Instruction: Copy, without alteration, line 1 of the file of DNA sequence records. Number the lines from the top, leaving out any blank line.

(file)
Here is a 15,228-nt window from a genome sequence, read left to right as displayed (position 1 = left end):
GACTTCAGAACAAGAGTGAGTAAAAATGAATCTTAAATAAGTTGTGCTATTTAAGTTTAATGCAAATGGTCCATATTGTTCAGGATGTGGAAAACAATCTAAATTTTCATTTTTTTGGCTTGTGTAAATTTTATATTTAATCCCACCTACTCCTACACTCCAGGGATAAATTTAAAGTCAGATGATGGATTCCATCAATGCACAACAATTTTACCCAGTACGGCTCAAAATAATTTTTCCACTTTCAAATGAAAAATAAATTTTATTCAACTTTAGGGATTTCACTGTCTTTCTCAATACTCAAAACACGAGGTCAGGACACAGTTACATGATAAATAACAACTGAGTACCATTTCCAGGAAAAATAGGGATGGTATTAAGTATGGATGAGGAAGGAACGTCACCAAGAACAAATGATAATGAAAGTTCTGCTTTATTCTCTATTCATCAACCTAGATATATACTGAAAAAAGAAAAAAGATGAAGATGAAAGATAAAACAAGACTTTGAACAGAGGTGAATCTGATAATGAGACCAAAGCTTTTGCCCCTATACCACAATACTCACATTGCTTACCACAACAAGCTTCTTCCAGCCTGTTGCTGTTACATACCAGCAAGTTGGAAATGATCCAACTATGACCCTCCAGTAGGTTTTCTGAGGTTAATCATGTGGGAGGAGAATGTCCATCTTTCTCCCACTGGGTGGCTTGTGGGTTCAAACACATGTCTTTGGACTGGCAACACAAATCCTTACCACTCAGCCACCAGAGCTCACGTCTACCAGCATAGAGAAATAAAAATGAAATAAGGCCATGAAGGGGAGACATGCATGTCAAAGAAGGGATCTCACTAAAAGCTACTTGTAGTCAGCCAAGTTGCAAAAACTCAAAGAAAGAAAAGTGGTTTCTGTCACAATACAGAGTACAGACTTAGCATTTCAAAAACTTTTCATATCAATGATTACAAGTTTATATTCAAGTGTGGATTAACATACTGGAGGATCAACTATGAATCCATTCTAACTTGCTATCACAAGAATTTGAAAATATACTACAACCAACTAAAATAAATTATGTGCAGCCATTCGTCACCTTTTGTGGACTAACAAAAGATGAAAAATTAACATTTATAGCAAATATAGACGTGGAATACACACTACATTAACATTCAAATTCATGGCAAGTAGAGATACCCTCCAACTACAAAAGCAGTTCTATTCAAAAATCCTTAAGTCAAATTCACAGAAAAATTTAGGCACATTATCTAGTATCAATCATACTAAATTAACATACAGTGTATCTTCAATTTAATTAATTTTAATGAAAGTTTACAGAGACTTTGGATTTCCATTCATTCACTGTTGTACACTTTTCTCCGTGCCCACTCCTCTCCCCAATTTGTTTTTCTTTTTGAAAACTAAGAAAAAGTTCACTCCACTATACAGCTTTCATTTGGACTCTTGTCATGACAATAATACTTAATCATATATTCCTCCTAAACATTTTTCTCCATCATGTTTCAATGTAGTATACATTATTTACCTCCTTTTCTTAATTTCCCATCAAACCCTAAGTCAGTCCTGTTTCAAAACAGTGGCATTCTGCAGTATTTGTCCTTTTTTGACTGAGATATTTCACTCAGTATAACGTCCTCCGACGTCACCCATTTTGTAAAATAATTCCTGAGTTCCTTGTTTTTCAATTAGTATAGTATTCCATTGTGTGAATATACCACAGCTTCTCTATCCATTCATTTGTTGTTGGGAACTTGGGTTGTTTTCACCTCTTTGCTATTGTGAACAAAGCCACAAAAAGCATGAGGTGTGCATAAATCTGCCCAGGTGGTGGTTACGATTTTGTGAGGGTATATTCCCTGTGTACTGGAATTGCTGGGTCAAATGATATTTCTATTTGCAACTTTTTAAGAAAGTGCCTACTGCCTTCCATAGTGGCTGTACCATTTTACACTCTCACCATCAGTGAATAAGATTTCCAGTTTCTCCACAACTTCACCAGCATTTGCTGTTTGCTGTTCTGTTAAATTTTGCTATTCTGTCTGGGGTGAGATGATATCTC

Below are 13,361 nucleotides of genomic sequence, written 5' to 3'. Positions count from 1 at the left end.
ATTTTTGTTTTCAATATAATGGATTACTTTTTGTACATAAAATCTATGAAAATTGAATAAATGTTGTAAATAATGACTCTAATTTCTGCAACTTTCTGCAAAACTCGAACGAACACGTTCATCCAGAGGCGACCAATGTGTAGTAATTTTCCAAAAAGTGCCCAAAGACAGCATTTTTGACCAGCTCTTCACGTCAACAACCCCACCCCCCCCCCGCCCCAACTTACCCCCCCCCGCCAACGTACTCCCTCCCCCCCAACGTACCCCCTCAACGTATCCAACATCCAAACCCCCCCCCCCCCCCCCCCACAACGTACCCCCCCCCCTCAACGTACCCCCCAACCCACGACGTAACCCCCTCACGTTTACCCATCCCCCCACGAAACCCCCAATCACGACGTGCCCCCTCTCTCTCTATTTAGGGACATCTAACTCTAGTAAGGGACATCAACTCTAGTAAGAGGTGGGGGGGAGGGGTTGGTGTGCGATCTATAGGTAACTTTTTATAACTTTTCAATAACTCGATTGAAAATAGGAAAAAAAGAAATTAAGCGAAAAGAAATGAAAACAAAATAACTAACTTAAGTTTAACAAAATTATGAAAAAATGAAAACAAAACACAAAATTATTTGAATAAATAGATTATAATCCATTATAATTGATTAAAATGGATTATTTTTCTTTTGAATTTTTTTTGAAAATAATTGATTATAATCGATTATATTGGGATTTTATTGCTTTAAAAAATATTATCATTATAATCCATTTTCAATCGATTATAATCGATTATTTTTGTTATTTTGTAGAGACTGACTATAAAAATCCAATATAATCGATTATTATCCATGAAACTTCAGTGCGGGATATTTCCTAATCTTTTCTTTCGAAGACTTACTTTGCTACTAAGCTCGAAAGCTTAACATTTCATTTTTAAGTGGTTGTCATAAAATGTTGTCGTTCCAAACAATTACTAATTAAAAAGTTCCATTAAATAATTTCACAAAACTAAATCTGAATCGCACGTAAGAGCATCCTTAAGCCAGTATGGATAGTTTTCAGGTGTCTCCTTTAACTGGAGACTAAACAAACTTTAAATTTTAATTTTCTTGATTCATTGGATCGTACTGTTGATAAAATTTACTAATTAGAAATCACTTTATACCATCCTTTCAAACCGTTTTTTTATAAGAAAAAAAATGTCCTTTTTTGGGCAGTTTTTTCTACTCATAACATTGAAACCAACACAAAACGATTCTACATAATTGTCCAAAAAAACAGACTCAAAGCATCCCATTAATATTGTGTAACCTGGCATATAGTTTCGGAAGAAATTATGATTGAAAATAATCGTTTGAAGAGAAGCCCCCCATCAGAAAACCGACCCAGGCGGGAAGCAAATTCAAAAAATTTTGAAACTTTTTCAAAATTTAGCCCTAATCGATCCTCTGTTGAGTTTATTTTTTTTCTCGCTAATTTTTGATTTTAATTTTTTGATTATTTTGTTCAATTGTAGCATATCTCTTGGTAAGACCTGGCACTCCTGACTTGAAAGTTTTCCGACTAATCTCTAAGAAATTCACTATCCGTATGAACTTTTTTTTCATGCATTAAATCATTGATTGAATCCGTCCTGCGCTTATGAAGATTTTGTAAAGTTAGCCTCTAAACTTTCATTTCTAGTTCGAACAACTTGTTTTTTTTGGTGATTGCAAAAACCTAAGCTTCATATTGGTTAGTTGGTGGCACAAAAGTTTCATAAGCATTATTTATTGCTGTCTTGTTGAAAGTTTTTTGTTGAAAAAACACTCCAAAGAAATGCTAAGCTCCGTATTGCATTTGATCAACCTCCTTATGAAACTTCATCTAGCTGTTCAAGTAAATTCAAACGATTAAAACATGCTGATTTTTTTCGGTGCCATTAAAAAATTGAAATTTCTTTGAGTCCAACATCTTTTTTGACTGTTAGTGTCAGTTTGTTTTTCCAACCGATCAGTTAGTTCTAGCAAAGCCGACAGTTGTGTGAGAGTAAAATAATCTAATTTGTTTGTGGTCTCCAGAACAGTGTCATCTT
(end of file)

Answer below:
Here is a 15,228-nt window from a genome sequence, read left to right as displayed (position 1 = left end):